INTERVIEW: Carrie Vaughn, author of “Harry and Marlowe Meet the Founder of the Aetherian Revolution”

Carrie Vaughn is the bestselling author of the Kitty Norville series, which started with Kitty and the Midnight Hour. Her most recent books include Kitty’s Big Trouble,Voices of Dragons, Discord’s Apple, Steel, and After the Golden Age. and. Her short work, which has been nominated for the Hugo Award, has appeared in magazines such as Lightspeed and Realms of Fantasy, and in a number of anthologies, such as John Joseph Adams’s ArmoredBy Blood We Live, and Brave New Worlds, as well as in The Mammoth Book of Paranormal RomanceFast Ships, Black Sails, andWarriors, edited by George R. R. Martin and Gardner Dozois.


Tell us a bit about your story. What’s it about?

“Harry and Marlowe Visit the Founder of the New Technology” is about a pair of alternate-history Victorian adventurers who visit a mad scientist under house arrest, looking for scraps of his clandestine research he may have hidden from the authorities. And boy howdy do they find some.

What’s was the genesis of the story–what was the inspiration for it, or what prompted you to write it?

I freely admit that I’m jumping on the steampunk bandwagon here. In my defense, I spent a lot of time thinking about why I would want to do such a thing, and then (taking my cue from other, better known steampunk authors) developing an actual world that could hold such stories rather than just overlaying the aesthetic and technology on top of a typical Victorian adventure.

I have a long-standing love of Victorian adventure stories, from my grad school days when I read lots of Joseph Conrad, Wilkie Collins, Conan Doyle, H. Rider Haggard, Robert Louis Stevenson, Arthur Machen, H.G. Wells, and so on, and that’s definitely where the roots of this are. I’ve been wanting to tell the story of a not-so-prim Victorian woman adventurer for a long time, and the setting here gave me a fun way to do that. This is an alternate history — an alien spacecraft crash landed, Roswell-like, in England in 1869, and a vast new technology was reverse-engineered from the debris. Harry is Queen Victoria’s granddaughter, Princess Maud, who in our world eventually became Queen of Norway, but through various events in this world has become something of a secret agent for her brother, who will eventually become king. I see more stories about the adventures of Princess Maud (whose nickname as a child really was Harry) and Marlowe in my future.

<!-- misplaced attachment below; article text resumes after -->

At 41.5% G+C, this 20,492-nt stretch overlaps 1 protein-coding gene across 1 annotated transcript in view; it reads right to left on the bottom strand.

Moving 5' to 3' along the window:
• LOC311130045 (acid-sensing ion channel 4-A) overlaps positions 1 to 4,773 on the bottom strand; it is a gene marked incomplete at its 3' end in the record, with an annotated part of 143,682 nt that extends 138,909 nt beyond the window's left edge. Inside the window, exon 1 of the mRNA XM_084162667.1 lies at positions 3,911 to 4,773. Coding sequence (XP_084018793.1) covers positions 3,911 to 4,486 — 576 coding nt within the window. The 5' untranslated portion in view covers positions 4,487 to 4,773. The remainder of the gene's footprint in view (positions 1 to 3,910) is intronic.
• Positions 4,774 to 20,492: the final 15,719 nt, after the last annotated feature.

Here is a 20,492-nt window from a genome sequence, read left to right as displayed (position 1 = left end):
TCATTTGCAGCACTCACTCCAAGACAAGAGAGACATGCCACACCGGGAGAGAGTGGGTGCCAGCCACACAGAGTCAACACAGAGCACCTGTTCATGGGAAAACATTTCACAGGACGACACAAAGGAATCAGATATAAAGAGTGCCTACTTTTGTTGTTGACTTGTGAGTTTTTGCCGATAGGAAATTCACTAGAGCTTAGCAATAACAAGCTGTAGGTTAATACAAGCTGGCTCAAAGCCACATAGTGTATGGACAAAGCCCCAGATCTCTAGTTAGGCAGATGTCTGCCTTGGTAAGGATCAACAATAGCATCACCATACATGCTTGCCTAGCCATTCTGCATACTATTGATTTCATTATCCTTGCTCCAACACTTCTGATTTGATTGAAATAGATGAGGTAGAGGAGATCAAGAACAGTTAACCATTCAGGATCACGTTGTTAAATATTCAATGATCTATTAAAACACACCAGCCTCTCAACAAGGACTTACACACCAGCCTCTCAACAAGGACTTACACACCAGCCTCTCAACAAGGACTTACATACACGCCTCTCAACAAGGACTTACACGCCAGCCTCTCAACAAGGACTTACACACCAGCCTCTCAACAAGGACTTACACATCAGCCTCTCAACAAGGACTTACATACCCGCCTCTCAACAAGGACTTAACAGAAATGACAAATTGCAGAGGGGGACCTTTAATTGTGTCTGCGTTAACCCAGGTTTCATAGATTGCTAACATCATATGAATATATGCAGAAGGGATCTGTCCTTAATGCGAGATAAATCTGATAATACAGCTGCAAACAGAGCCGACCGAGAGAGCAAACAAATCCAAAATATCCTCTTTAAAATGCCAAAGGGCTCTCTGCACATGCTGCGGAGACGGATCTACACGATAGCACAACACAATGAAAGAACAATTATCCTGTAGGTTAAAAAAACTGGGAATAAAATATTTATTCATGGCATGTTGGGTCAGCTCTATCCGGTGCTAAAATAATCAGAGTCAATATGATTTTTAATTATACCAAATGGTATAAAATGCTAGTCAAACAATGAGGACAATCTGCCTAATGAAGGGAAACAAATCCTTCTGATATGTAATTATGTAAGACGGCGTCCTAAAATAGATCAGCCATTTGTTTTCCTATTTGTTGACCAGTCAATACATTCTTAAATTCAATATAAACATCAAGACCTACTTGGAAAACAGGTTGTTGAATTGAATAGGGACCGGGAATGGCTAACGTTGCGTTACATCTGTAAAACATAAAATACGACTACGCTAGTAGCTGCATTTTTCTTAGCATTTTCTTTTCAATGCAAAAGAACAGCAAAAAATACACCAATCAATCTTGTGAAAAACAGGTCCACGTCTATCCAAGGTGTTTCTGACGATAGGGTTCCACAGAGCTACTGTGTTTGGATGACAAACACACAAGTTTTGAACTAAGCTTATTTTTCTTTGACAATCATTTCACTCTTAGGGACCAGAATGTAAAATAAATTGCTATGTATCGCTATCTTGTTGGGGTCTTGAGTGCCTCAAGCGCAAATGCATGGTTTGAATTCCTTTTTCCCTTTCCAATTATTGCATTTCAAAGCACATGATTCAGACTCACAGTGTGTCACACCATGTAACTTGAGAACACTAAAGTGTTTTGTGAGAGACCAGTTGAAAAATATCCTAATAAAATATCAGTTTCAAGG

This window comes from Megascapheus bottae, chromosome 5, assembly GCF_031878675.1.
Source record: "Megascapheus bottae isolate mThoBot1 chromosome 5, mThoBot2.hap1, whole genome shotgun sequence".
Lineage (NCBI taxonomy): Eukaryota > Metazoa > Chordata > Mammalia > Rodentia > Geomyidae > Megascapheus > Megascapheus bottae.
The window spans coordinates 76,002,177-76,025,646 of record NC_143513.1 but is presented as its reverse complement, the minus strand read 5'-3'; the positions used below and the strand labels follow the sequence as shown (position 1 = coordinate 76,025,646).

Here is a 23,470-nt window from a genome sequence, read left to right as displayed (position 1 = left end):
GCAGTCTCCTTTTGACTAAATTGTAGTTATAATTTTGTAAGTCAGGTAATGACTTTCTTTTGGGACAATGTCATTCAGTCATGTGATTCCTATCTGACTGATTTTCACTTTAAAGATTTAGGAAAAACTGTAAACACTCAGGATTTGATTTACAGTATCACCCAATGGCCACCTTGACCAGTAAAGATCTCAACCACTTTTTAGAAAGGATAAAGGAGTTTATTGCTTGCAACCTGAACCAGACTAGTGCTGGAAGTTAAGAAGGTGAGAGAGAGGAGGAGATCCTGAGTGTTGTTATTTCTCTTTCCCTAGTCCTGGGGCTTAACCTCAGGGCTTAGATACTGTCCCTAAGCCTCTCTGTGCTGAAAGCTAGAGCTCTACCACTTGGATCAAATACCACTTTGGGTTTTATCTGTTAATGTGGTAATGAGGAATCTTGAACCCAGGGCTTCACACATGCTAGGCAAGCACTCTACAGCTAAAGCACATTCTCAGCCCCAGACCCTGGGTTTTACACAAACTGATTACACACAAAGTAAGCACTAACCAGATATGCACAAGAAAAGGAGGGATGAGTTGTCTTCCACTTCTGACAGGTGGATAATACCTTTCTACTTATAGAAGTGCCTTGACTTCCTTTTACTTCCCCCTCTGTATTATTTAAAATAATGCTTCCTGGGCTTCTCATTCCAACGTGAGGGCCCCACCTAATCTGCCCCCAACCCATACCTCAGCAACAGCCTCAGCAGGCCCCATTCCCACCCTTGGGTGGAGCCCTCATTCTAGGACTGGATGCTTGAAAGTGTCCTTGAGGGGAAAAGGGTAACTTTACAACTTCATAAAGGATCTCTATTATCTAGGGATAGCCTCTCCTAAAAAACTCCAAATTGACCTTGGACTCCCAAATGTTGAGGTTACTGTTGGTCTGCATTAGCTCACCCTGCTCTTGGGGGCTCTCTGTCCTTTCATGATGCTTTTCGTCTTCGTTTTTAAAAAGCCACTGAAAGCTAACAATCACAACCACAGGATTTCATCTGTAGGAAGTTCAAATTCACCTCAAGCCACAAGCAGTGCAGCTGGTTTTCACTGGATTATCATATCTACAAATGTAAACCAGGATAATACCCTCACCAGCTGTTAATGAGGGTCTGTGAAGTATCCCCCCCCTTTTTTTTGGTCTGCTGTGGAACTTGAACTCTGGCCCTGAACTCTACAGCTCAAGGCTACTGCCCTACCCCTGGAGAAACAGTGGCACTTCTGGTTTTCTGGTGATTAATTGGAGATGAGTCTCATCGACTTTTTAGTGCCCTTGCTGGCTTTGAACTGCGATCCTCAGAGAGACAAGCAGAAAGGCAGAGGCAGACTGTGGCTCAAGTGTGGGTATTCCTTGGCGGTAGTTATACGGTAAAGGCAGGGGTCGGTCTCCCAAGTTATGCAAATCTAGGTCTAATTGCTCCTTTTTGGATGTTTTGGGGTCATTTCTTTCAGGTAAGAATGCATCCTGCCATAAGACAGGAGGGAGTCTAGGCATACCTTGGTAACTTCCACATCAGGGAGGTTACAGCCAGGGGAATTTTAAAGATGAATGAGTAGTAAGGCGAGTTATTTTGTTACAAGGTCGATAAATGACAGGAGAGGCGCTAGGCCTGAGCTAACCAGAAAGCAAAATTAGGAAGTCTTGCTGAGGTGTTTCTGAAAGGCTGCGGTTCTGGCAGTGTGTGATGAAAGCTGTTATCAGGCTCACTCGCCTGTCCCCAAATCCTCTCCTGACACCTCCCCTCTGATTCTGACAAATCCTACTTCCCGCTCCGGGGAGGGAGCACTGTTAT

Was this story a particularly challenging one to write? If so, how?

Deciding the exact parameters of my alternate world was a challenge, not because fixing parameters is particularly difficult, but because there were so many possibilities. I could have just invented a main character, but I really wanted to use one of Queen Victoria’s daughters or granddaughters for the role, which meant deciding which one (she had five daughters and a gaggle granddaughters), which mean deciding what years I wanted my stories to cover, what events I ought to include or exclude, and so on.

The story itself was fun, but world-building is not one of my strong suits so I really had to work at it. The time frame would determine what could happen and which characters would be involved, so it was important to establish that from the start.

Most authors say all their stories are personal. If that’s true for you, in what way was this story personal to you?

I’ve read a lot of Victorian adventure stories, and there’s not too many of them that feature a woman hero. It simply wasn’t something that could be tolerated in that culture, where as soon as a woman starts doing something unladylike she becomes a villain. I’ve been wanting to fix that for a long time, creating a heroic Victorian woman adventurer who did more than take dictation.

What kind of research did you have to do for the story?

Most of the research I did was, oddly enough, of the British royal family of the late 19th and early 20th centuries. My Princess Maud is quite a bit different than the original, I think, but I wanted to at least have a veneer of reality.

What is the appeal of mad scientist fiction? Why do writers–or you yourself–write about it? What do you think readers like about it?

There’s a no-holds-barred aspect to it. Tech-wise, anything goes, and by their very nature mad scientist characters are morally ambiguous. You expect them to do strange, bizarre, and often unpleasant things, and as a writer it’s a great challenge pushing those boundaries. As a reader it’s fun — and/or horrifying — to read about them. Just how far will these characters go in the otherwise admirable pursuit of knowledge?

What are some of your favorite examples of mad scientists in fiction (or perhaps in fact!), and what makes them your favorites?

Victor Frankenstein is absolutely the end all and be all of mad scientists, I think. Shelley’s book is about him grappling with his own madness, having to acknowledge that what he’s done isn’t exactly sane. Mad scientists aren’t judged by their original intentions, but by where they end up, and Victor proves that. I also have a fondness for Dr. Moreau, mostly because I think that novel really pushed the boundaries of horror, mad scientist, and adventure stories.

Real world mad scientists — Robert Goddard, maybe. The guy invented modern rocketry, built everything himself or with a small team of techs, probably should have blown himself up a hundred times over and didn’t because he was just that good.